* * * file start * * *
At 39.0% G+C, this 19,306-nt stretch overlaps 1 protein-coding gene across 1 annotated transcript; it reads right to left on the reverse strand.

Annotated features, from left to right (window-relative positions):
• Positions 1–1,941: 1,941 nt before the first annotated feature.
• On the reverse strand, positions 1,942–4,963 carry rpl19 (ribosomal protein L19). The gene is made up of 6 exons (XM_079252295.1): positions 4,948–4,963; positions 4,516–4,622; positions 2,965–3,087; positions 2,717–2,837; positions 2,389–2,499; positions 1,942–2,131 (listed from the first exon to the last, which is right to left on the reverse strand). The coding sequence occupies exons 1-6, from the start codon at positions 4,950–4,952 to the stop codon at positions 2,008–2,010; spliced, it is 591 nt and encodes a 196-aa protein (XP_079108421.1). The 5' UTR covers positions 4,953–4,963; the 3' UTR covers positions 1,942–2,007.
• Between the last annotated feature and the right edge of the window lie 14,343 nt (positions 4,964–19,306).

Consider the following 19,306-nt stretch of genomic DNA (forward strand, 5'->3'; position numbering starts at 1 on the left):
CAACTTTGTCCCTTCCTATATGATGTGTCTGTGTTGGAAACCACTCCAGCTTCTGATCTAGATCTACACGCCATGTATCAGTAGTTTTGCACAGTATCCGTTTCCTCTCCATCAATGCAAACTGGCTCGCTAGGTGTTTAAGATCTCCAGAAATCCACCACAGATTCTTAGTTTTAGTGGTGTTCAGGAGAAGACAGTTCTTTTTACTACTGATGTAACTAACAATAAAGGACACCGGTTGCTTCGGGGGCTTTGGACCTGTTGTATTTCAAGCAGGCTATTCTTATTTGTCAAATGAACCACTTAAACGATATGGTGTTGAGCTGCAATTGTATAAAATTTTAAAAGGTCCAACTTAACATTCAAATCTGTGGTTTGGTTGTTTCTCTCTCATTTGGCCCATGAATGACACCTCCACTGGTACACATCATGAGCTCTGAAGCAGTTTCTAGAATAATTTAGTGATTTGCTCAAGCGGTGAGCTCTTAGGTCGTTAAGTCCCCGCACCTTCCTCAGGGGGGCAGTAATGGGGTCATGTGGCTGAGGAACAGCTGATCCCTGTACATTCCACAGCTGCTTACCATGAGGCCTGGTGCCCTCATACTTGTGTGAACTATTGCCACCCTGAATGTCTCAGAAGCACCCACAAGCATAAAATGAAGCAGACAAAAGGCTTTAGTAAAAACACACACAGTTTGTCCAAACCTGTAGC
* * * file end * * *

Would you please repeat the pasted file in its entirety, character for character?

At 39.0% G+C, this 19,306-nt stretch overlaps 1 protein-coding gene across 1 annotated transcript; it reads right to left on the reverse strand.

Annotated features, from left to right (window-relative positions):
• Positions 1–1,941: 1,941 nt before the first annotated feature.
• On the reverse strand, positions 1,942–4,963 carry rpl19 (ribosomal protein L19). The gene is made up of 6 exons (XM_079252295.1): positions 4,948–4,963; positions 4,516–4,622; positions 2,965–3,087; positions 2,717–2,837; positions 2,389–2,499; positions 1,942–2,131 (listed from the first exon to the last, which is right to left on the reverse strand). The coding sequence occupies exons 1-6, from the start codon at positions 4,950–4,952 to the stop codon at positions 2,008–2,010; spliced, it is 591 nt and encodes a 196-aa protein (XP_079108421.1). The 5' UTR covers positions 4,953–4,963; the 3' UTR covers positions 1,942–2,007.
• Between the last annotated feature and the right edge of the window lie 14,343 nt (positions 4,964–19,306).

Consider the following 19,306-nt stretch of genomic DNA (forward strand, 5'->3'; position numbering starts at 1 on the left):
CAACTTTGTCCCTTCCTATATGATGTGTCTGTGTTGGAAACCACTCCAGCTTCTGATCTAGATCTACACGCCATGTATCAGTAGTTTTGCACAGTATCCGTTTCCTCTCCATCAATGCAAACTGGCTCGCTAGGTGTTTAAGATCTCCAGAAATCCACCACAGATTCTTAGTTTTAGTGGTGTTCAGGAGAAGACAGTTCTTTTTACTACTGATGTAACTAACAATAAAGGACACCGGTTGCTTCGGGGGCTTTGGACCTGTTGTATTTCAAGCAGGCTATTCTTATTTGTCAAATGAACCACTTAAACGATATGGTGTTGAGCTGCAATTGTATAAAATTTTAAAAGGTCCAACTTAACATTCAAATCTGTGGTTTGGTTGTTTCTCTCTCATTTGGCCCATGAATGACACCTCCACTGGTACACATCATGAGCTCTGAAGCAGTTTCTAGAATAATTTAGTGATTTGCTCAAGCGGTGAGCTCTTAGGTCGTTAAGTCCCCGCACCTTCCTCAGGGGGGCAGTAATGGGGTCATGTGGCTGAGGAACAGCTGATCCCTGTACATTCCACAGCTGCTTACCATGAGGCCTGGTGCCCTCATACTTGTGTGAACTATTGCCACCCTGAATGTCTCAGAAGCACCCACAAGCATAAAATGAAGCAGACAAAAGGCTTTAGTAAAAACACACACAGTTTGTCCAAACCTGTAGC